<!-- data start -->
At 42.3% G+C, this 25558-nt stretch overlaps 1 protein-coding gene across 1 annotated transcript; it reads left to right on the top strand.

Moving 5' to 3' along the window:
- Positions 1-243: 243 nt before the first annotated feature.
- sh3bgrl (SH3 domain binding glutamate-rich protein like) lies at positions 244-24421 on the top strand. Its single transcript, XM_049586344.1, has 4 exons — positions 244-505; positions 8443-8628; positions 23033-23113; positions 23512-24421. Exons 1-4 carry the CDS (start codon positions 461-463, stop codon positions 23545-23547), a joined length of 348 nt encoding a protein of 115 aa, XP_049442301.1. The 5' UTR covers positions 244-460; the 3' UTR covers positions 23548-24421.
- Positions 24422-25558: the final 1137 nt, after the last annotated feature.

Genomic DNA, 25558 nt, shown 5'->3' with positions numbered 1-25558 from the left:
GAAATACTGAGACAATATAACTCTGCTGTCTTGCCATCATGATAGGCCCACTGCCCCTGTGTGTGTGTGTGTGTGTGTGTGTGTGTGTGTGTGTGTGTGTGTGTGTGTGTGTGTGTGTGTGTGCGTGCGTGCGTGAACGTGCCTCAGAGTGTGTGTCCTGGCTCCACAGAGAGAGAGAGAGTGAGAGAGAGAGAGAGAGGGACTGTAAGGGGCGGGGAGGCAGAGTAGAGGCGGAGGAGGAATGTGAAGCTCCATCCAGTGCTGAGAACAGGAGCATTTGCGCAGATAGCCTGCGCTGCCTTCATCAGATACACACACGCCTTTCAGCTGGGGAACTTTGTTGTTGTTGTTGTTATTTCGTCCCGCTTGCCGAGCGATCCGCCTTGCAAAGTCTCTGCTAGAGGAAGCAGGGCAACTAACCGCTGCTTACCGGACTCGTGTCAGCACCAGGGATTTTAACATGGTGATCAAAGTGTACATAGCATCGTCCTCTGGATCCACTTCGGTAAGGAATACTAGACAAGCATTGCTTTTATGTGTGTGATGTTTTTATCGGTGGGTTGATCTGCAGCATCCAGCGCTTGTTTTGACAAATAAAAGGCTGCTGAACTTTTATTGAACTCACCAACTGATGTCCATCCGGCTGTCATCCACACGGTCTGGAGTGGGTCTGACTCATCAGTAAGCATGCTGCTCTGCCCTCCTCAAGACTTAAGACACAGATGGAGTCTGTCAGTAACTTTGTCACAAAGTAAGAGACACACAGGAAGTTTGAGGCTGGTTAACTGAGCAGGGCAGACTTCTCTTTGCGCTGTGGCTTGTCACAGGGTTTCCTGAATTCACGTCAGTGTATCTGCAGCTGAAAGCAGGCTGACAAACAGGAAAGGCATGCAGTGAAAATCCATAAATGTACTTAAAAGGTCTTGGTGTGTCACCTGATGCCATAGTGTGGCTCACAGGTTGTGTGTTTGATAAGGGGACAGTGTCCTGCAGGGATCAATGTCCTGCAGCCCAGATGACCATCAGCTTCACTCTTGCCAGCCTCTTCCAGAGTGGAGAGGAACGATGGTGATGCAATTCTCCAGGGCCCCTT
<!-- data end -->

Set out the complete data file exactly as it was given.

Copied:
At 42.3% G+C, this 25558-nt stretch overlaps 1 protein-coding gene across 1 annotated transcript; it reads left to right on the top strand.

Moving 5' to 3' along the window:
- Positions 1-243: 243 nt before the first annotated feature.
- sh3bgrl (SH3 domain binding glutamate-rich protein like) lies at positions 244-24421 on the top strand. Its single transcript, XM_049586344.1, has 4 exons — positions 244-505; positions 8443-8628; positions 23033-23113; positions 23512-24421. Exons 1-4 carry the CDS (start codon positions 461-463, stop codon positions 23545-23547), a joined length of 348 nt encoding a protein of 115 aa, XP_049442301.1. The 5' UTR covers positions 244-460; the 3' UTR covers positions 23548-24421.
- Positions 24422-25558: the final 1137 nt, after the last annotated feature.

Genomic DNA, 25558 nt, shown 5'->3' with positions numbered 1-25558 from the left:
GAAATACTGAGACAATATAACTCTGCTGTCTTGCCATCATGATAGGCCCACTGCCCCTGTGTGTGTGTGTGTGTGTGTGTGTGTGTGTGTGTGTGTGTGTGTGTGTGTGTGTGTGTGTGTGTGCGTGCGTGCGTGAACGTGCCTCAGAGTGTGTGTCCTGGCTCCACAGAGAGAGAGAGAGTGAGAGAGAGAGAGAGAGGGACTGTAAGGGGCGGGGAGGCAGAGTAGAGGCGGAGGAGGAATGTGAAGCTCCATCCAGTGCTGAGAACAGGAGCATTTGCGCAGATAGCCTGCGCTGCCTTCATCAGATACACACACGCCTTTCAGCTGGGGAACTTTGTTGTTGTTGTTGTTATTTCGTCCCGCTTGCCGAGCGATCCGCCTTGCAAAGTCTCTGCTAGAGGAAGCAGGGCAACTAACCGCTGCTTACCGGACTCGTGTCAGCACCAGGGATTTTAACATGGTGATCAAAGTGTACATAGCATCGTCCTCTGGATCCACTTCGGTAAGGAATACTAGACAAGCATTGCTTTTATGTGTGTGATGTTTTTATCGGTGGGTTGATCTGCAGCATCCAGCGCTTGTTTTGACAAATAAAAGGCTGCTGAACTTTTATTGAACTCACCAACTGATGTCCATCCGGCTGTCATCCACACGGTCTGGAGTGGGTCTGACTCATCAGTAAGCATGCTGCTCTGCCCTCCTCAAGACTTAAGACACAGATGGAGTCTGTCAGTAACTTTGTCACAAAGTAAGAGACACACAGGAAGTTTGAGGCTGGTTAACTGAGCAGGGCAGACTTCTCTTTGCGCTGTGGCTTGTCACAGGGTTTCCTGAATTCACGTCAGTGTATCTGCAGCTGAAAGCAGGCTGACAAACAGGAAAGGCATGCAGTGAAAATCCATAAATGTACTTAAAAGGTCTTGGTGTGTCACCTGATGCCATAGTGTGGCTCACAGGTTGTGTGTTTGATAAGGGGACAGTGTCCTGCAGGGATCAATGTCCTGCAGCCCAGATGACCATCAGCTTCACTCTTGCCAGCCTCTTCCAGAGTGGAGAGGAACGATGGTGATGCAATTCTCCAGGGCCCCTT